Skip to main content
Press Release

Bradken Inc. pays $10.8 million to settle False Claims Act allegations and enters into deferred prosecution agreement

For Immediate Release
U.S. Attorney's Office, Western District of Washington
Former lab director charged criminally for falsifying test results--Tacoma foundry provided substandard steel components for naval submarines for 30 years

Seattle – The Department of Justice announced today that Bradken Inc. (Bradken), a subsidiary of Hitachi Construction Machinery, has paid $10,896,924 to resolve allegations that Bradken produced and sold substandard steel components for installation on U.S. Navy submarines, announced Assistant Attorney General of the Justice Department’s Civil Division Jody H. Hunt and U.S. Attorney Brian T. Moran for the Western District of Washington.  Bradken and Bradken’s former lab director have also been charged criminally. 

The United States Attorney’s Office filed a criminal complaint charging Elaine Thomas, Bradken’s former Director of Metallurgy, with Major Fraud Against the United States.  Thomas will make her initial appearance in federal court in Tacoma on June 30, 2020.  Also today, the United States Attorney’s Office for the Western District of Washington filed a criminal information charging Bradken with Major Fraud Against the United States.  Under a deferred prosecution agreement, Bradken has accepted responsibility for the offense and has agreed to take remedial measures.  If Bradken complies with the agreement, the government will dismiss the charge after three years.  

According to the court filings, Bradken is the U.S. Navy’s leading supplier of high-yield steel for naval submarines.  Bradken’s Tacoma foundry produces castings that prime contractors use to fabricate submarine hulls.  The Navy requires that the steel meets certain standards for strength and toughness to ensure that it does not fail under certain circumstances, such as a collision.  The court filings allege that, for 30 years, the Tacoma foundry (which was acquired by Bradken in 2008), produced castings that had failed lab tests and did not meet the Navy’s standards.  The filings allege that Elaine Thomas, as Director of Metallurgy, falsified test results to hide the fact that the steel had failed the tests.  Thomas falsified results for over 200 productions of steel, which represent a substantial percentage of the castings Bradken produced for the Navy.  As part of the deferred prosecution agreement, Bradken admitted these allegations.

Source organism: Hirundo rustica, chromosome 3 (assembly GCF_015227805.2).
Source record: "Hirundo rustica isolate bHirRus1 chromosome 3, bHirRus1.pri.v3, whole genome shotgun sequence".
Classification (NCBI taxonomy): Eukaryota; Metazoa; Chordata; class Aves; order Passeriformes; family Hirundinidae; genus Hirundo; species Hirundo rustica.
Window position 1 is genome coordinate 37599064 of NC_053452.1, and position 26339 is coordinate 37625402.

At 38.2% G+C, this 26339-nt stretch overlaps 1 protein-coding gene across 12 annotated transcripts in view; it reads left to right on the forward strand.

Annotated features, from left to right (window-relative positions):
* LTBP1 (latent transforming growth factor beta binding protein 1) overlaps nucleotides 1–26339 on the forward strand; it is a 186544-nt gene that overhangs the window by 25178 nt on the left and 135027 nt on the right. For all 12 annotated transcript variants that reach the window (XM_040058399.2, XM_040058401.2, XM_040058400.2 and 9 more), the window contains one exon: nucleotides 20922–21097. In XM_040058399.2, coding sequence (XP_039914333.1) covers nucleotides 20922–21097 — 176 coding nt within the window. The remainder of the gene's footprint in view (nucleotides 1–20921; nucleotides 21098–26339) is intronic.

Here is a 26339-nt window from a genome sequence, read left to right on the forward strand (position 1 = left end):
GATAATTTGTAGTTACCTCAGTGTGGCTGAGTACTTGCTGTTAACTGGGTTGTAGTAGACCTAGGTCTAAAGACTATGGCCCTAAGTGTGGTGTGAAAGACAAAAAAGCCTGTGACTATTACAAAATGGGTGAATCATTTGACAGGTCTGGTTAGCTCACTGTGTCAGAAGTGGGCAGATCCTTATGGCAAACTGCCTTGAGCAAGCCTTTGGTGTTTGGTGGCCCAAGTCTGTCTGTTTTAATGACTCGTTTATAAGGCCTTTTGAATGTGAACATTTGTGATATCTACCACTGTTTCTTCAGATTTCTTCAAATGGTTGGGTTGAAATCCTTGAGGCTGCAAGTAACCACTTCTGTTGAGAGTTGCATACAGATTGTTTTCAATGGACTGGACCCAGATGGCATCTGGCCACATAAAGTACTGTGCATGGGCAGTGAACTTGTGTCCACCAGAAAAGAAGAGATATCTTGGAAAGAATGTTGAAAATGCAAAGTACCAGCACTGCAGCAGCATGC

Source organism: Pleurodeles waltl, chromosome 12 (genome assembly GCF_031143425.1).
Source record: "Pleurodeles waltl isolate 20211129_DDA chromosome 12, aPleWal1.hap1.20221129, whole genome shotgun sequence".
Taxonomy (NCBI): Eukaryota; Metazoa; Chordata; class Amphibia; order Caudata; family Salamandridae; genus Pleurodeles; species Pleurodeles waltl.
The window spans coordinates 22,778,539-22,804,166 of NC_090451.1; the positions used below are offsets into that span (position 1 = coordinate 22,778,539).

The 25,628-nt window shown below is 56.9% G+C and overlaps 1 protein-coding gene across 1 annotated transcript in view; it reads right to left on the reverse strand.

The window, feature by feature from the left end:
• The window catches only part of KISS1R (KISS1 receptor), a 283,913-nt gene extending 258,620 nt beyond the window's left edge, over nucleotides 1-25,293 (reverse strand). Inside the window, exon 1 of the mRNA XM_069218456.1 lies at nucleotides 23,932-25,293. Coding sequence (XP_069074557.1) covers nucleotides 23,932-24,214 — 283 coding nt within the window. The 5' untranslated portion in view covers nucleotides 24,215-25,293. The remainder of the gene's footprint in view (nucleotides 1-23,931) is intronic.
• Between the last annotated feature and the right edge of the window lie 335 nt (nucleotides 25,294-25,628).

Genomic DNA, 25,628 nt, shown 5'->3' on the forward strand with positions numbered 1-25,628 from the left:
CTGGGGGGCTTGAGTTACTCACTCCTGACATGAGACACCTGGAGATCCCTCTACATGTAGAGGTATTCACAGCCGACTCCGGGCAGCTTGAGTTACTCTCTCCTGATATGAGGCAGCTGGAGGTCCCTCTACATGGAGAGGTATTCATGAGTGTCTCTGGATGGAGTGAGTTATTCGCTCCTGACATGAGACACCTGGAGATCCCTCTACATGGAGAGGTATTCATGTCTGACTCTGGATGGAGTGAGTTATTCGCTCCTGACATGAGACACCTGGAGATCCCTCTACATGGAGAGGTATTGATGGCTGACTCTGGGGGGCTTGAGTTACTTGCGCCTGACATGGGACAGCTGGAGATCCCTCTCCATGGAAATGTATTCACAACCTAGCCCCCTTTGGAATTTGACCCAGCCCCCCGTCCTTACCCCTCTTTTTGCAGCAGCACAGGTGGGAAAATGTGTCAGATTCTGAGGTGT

The court filings state there is no evidence that Bradken’s management was aware of the fraud until May 2017.  At that time, a lab employee discovered that test cards had been altered and that other discrepancies existed in Bradken’s records.  While Bradken initially disclosed these findings to the Navy, it then made misleading statements suggesting that the discrepancies were not the result of fraud.  Bradken admits that these misleading statements hindered the Navy’s investigation and its efforts to remediate the risks presented by Bradken’s fraud. 

The civil settlement resolves allegations that some of the castings Bradken produced did not conform to the Navy’s specifications.  In addition to the allegations concerning the altered test results, the United States contended that Bradken invoiced shipbuilders for the parts as if they were made to the demanding military specification when they were not, causing the shipbuilders to invoice the Navy for parts that did not meet specifications.

“Bradken placed the Navy’s sailors and its operations at risk.  Further, after Bradken’s management discovered the falsified data, they misled the Navy about the scope and nature of the fraud.  Government contractors must not tolerate fraud within their organizations, and they must be fully forthcoming with the government when they discover it,” said U.S. Attorney Brian T. Moran.  “The Navy has taken extensive steps to ensure the safe operation of the affected submarines.  Those measures will result in increased costs and maintenance.  Our agreement with the company is aimed at ensuring they improve their procedures and inform their peer companies about how their systems failed to detect the fraud.  We hope such steps will improve the military procurement system.”